Back to school: How mindfulness can ease the transition from holiday to classroom

Back to school: How mindfulness can ease the transition from holiday to classroom


Mindfulness Meditation in the Classroom


The more present and mindful you are with your children, the more happy, mindful and resilient they will be.  Mindfulness is now being incorporated into the classrooms across the US.  Let's bring mindfulness into the home through mindful techniques, meditation and yoga. 


Meddy Teddy




Have you ever read a book and realised you have no idea what you've just read?

This is a classic case of not being in the moment, but it can be overcome with the regular practice of mindfulness.

Many families are easing the transition from holidays to school routines by practising mindfulness, the modern meditation technique of quietening the mind and bringing attention to the present.

Craig Hassed, an associate professor and mindfulness coordinator at Monash University, says mindfulness is basically awareness and paying attention to being in the moment.

He says living without awareness is like living with the lights turned off and not being able to see what's ahead of us — what he calls a state of mindlessness as opposed to mindfulness.

"You're there in person, but your mind is elsewhere. We trip over ourselves and it's hard to plan and move with purpose," Dr Hassed said.

The benefits of mindfulness include improved attention and memory, reduced stress and better health. It can even lower disruptive and bullying behaviour in schools.

Helping kids be in the moment

Dr Hassed says there are two key reasons mindfulness is so important for kids.

"Firstly when we're not mindful it is very easy to slip into worry mode and get anxious about the future or the past. Our thinking becomes vulnerable to worry and rumination," he said.

"Kids who are getting anxious about school are often worrying about a future that hasn't happened."

How to be mindful

  • Don't multi-task: focus on what you are doing at any one the time
  • Avoid distraction: practise being in the present moment
  • Limit screen time especially social media and gaming
  • Practise regularly until it becomes a habit


The other key reason for kids to practice mindfulness, according to Dr Hassed, is that if a child cannot engage their attention effectively they will not learn well.

"Children who have a poor ability to engage and sustain attention at four are 50 per cent less likely to graduate from college at 25."

Dr Hassed says the great enemies of mindfulness are multi-tasking and distraction, by-products of too much screen time, particularly in children.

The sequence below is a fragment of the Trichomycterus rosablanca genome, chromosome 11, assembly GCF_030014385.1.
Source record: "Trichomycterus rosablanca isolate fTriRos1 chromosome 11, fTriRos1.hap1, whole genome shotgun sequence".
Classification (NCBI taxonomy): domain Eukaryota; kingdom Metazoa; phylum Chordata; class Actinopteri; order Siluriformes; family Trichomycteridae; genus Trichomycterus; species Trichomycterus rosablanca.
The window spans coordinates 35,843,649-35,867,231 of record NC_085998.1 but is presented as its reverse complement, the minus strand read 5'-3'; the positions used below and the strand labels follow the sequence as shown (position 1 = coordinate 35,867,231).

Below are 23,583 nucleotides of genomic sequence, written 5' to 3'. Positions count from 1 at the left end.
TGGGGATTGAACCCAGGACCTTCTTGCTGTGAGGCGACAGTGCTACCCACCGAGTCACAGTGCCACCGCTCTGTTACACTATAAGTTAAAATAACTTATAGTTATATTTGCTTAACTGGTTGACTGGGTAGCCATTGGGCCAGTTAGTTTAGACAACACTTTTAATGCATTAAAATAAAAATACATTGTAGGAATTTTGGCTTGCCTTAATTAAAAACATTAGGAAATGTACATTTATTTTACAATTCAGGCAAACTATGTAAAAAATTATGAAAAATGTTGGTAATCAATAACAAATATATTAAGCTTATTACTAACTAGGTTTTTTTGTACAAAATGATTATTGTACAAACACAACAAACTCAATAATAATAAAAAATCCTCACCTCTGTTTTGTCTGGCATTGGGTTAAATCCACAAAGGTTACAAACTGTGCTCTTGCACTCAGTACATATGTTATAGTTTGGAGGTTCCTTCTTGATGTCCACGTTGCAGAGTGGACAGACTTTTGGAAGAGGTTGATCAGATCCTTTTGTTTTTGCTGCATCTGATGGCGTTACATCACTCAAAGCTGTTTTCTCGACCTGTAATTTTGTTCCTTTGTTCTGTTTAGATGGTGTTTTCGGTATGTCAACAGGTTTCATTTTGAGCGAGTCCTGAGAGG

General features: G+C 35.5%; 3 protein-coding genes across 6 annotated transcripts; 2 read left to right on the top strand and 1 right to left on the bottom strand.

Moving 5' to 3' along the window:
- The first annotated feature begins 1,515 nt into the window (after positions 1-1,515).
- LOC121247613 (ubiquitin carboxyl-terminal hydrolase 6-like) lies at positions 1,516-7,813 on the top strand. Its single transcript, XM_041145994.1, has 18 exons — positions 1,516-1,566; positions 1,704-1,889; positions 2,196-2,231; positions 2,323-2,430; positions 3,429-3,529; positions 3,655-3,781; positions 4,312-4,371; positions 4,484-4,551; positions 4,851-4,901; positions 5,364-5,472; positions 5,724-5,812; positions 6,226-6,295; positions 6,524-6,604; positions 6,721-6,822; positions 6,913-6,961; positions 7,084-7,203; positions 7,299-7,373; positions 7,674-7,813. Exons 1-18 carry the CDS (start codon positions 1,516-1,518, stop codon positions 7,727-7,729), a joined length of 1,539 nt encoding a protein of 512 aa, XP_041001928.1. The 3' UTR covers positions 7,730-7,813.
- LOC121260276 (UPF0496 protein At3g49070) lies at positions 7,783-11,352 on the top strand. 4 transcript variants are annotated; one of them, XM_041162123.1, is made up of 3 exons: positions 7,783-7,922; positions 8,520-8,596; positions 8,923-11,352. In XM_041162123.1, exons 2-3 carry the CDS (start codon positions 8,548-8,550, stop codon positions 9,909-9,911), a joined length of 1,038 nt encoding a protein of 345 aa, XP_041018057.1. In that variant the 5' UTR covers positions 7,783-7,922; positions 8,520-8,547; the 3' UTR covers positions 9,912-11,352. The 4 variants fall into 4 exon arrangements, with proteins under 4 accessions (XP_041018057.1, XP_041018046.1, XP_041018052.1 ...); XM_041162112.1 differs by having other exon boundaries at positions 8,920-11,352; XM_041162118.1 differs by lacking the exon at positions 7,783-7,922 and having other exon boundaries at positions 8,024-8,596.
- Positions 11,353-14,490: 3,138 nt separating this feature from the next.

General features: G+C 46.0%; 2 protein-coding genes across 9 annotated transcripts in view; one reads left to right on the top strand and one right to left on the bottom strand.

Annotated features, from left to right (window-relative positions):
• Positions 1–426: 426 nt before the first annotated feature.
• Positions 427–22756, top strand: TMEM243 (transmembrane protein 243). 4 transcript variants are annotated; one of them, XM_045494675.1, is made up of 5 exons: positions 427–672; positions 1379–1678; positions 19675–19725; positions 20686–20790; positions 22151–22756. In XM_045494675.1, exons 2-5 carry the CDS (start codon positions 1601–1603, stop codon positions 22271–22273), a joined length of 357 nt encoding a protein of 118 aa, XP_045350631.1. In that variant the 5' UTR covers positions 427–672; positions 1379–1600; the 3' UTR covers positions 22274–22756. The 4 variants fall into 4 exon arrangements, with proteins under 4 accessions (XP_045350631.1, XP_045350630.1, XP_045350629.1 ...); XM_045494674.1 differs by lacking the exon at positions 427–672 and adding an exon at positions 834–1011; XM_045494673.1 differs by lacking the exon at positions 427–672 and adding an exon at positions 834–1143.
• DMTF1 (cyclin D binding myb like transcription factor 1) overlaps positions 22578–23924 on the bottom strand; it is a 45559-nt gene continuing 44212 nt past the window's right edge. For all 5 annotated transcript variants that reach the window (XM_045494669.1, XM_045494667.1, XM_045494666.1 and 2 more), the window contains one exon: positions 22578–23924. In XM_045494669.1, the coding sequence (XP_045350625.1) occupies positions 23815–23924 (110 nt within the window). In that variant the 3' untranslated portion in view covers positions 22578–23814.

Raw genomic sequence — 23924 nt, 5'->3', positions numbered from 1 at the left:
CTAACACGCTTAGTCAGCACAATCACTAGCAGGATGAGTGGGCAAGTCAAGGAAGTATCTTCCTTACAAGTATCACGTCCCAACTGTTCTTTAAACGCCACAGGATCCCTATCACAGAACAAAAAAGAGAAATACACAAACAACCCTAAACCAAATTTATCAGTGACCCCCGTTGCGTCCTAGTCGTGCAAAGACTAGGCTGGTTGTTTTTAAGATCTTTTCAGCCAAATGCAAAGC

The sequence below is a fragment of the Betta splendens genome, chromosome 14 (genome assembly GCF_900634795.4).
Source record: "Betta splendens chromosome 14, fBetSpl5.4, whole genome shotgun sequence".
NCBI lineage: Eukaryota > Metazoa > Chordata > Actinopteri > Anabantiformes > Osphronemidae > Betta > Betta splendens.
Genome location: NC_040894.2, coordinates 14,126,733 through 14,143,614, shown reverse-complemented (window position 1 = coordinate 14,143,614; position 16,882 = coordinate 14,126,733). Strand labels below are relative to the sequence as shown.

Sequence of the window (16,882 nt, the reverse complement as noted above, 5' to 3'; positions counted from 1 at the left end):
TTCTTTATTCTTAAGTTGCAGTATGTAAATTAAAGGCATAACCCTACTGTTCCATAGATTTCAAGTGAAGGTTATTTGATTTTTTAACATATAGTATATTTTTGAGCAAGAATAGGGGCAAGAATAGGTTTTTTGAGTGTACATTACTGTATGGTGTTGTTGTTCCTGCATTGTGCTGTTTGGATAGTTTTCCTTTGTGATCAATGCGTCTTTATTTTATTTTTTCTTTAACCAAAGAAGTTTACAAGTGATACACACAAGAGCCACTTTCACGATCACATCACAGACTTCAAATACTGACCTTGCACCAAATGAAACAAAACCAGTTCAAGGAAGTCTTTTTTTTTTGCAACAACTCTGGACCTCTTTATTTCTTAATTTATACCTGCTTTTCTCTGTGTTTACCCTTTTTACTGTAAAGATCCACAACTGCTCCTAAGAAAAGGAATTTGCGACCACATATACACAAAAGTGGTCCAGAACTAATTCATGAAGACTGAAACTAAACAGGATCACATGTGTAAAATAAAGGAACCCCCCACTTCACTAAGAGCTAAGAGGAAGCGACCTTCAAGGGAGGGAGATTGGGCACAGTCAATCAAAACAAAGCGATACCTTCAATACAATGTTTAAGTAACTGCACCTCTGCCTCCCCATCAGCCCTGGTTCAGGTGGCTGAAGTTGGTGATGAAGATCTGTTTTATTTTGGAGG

He says students who have a few minutes of mindfulness practice prior to a class will understand more and retain more information, and are more likely to engage with their study right across the board.

Making minds smile

Australian not-for-profit organisation Smiling Mind, in partnership with ABC Radio, has developed a series of guided mediations to help families and teachers learn mindfulness.


Smiling Mind chief executive Addie Wootten says teachers acknowledge the start of the school year is a hard time to get kids to focus and meditation helps to bring back focus, attention and calm.

"Often there isn't much structure during the school holidays. There can be a lot of stimulation," Dr Wootten said.

"Going back into a classroom setting with new kids and perhaps new teachers is absolutely a time to practise mindfulness."

She says recent research shows practising mindfulness provides kids with the capability to make better decisions and provides self-awareness.

"We found after practising mindfulness there were big improvements in the quality of kids' sleep, improvements in behaviour and engagement at school, as well as children's safety at school."

"Teachers reported their classrooms were much less disruptive and there was less bullying."

Putting it into practice

Dr Hassed says there are two main ways you can practice mindfulness.

Formal practice is taking the time to sit and meditate in a quiet space, closing eyes and using techniques to focus on the breath or scan attention over the body.


Informal practice is what we do throughout the day as we go about our lives — making a coffee, washing dishes, eating, or walking from A to B — while being mindful of our actions, paying attention to them, and not being on auto-pilot.

Dr Hassed says the best thing parents can do to help children adopt mindfulness is to commit to the practice themselves.

"The more present and mindful you are with your children, the more happy, mindful and resilient they will be," he said.

Dr Wootten recommends parents make it fun, and practice as regularly as possible until it becomes part of a family's weekly or daily routine.

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